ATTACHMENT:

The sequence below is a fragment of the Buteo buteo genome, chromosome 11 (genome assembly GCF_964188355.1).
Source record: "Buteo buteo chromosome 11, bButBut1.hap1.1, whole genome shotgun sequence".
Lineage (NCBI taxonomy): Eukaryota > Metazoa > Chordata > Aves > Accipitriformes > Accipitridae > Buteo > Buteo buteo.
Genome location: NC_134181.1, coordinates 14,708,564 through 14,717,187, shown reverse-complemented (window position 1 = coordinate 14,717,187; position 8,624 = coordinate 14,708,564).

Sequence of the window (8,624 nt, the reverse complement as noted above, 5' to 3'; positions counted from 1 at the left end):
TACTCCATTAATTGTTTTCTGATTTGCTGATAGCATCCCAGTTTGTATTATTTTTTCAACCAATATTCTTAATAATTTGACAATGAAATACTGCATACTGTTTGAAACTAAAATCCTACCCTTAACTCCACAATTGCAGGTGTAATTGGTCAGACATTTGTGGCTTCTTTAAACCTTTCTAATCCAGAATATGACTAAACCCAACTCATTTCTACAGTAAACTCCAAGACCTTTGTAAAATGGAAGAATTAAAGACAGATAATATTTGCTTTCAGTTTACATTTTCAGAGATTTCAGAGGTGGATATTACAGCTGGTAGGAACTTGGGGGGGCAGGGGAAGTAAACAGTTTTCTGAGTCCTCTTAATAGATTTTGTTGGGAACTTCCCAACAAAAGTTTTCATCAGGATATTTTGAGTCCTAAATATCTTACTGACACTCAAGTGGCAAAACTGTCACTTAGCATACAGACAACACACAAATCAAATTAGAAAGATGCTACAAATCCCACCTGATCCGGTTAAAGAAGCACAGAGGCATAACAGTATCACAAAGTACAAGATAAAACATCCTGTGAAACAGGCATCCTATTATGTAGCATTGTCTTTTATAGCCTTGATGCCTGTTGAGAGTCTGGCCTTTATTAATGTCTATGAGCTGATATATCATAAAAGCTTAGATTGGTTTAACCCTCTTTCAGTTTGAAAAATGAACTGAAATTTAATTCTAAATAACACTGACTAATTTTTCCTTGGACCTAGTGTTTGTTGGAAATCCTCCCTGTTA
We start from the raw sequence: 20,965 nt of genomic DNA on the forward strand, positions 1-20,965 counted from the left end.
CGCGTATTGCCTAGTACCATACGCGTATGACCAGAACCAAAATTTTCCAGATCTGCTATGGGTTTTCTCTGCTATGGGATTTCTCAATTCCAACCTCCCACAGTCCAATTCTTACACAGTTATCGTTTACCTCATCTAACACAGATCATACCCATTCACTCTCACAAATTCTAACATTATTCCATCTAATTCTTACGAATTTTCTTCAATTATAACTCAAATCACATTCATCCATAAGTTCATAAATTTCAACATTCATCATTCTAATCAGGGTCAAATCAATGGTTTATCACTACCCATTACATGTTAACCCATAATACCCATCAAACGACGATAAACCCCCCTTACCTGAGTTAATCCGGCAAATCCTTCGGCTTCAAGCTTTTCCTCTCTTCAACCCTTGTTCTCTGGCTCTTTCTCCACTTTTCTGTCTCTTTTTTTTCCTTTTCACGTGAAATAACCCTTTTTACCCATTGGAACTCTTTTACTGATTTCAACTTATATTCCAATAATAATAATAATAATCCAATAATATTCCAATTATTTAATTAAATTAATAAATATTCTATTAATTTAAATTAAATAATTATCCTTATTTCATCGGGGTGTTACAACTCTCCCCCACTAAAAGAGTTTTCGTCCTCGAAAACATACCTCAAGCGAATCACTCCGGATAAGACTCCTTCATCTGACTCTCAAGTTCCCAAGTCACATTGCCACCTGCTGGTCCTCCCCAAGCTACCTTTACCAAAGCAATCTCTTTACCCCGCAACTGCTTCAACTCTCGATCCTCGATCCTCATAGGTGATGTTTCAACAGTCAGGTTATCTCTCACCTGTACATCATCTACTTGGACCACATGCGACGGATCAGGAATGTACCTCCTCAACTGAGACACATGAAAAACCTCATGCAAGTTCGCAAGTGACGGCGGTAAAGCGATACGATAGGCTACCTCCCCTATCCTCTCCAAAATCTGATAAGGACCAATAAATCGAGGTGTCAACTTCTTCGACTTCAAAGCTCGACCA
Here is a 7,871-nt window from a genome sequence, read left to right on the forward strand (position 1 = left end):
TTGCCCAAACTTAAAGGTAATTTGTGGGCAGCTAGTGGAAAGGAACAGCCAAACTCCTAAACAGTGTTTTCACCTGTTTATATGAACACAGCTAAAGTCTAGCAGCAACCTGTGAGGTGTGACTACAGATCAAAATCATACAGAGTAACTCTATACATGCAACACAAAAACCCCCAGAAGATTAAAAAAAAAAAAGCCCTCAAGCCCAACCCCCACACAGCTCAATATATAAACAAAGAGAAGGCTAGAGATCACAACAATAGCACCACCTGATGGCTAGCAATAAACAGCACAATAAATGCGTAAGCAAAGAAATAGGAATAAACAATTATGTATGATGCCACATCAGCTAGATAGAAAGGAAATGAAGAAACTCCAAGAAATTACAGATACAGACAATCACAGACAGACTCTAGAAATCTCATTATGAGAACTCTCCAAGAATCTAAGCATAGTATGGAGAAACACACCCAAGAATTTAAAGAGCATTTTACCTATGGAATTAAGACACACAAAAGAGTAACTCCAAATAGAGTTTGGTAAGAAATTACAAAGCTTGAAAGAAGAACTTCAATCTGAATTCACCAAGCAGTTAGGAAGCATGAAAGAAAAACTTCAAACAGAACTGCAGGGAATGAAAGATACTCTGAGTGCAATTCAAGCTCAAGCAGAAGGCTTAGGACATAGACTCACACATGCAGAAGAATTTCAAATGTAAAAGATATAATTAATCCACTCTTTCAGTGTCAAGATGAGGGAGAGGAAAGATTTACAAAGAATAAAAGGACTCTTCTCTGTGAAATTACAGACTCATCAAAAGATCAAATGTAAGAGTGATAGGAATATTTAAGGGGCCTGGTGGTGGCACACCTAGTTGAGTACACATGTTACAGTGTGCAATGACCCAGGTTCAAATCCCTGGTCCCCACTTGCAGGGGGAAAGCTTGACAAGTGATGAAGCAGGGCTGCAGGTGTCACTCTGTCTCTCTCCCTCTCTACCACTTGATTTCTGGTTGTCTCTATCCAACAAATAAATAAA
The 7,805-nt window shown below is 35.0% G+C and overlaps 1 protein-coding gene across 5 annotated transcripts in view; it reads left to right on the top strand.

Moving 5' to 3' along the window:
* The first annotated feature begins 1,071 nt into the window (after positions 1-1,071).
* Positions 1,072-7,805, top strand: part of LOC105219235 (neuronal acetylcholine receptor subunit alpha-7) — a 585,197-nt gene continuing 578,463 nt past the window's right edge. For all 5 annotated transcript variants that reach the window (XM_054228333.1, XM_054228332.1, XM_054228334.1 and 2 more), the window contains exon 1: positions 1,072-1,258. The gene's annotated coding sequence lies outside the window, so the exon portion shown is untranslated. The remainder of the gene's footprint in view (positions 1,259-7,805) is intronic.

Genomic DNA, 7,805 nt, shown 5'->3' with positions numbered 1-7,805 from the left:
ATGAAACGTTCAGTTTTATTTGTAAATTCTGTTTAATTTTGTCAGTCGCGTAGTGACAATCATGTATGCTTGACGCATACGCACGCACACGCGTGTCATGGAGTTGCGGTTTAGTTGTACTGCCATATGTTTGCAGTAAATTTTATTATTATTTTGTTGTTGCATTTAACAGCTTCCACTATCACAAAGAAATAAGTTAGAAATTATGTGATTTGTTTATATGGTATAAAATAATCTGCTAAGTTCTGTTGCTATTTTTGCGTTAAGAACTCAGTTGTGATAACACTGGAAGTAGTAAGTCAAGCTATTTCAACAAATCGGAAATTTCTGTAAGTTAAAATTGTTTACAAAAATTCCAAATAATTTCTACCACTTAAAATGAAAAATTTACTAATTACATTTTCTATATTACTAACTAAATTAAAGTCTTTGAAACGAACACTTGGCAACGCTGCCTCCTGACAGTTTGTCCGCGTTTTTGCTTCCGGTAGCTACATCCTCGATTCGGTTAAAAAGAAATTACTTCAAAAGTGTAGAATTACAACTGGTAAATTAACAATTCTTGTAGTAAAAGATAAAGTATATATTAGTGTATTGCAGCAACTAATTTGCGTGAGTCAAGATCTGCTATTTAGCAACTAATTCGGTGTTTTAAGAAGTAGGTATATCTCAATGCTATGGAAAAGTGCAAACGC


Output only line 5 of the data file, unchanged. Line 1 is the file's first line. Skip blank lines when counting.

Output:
Sequence of the window (8,624 nt, the reverse complement as noted above, 5' to 3'; positions counted from 1 at the left end):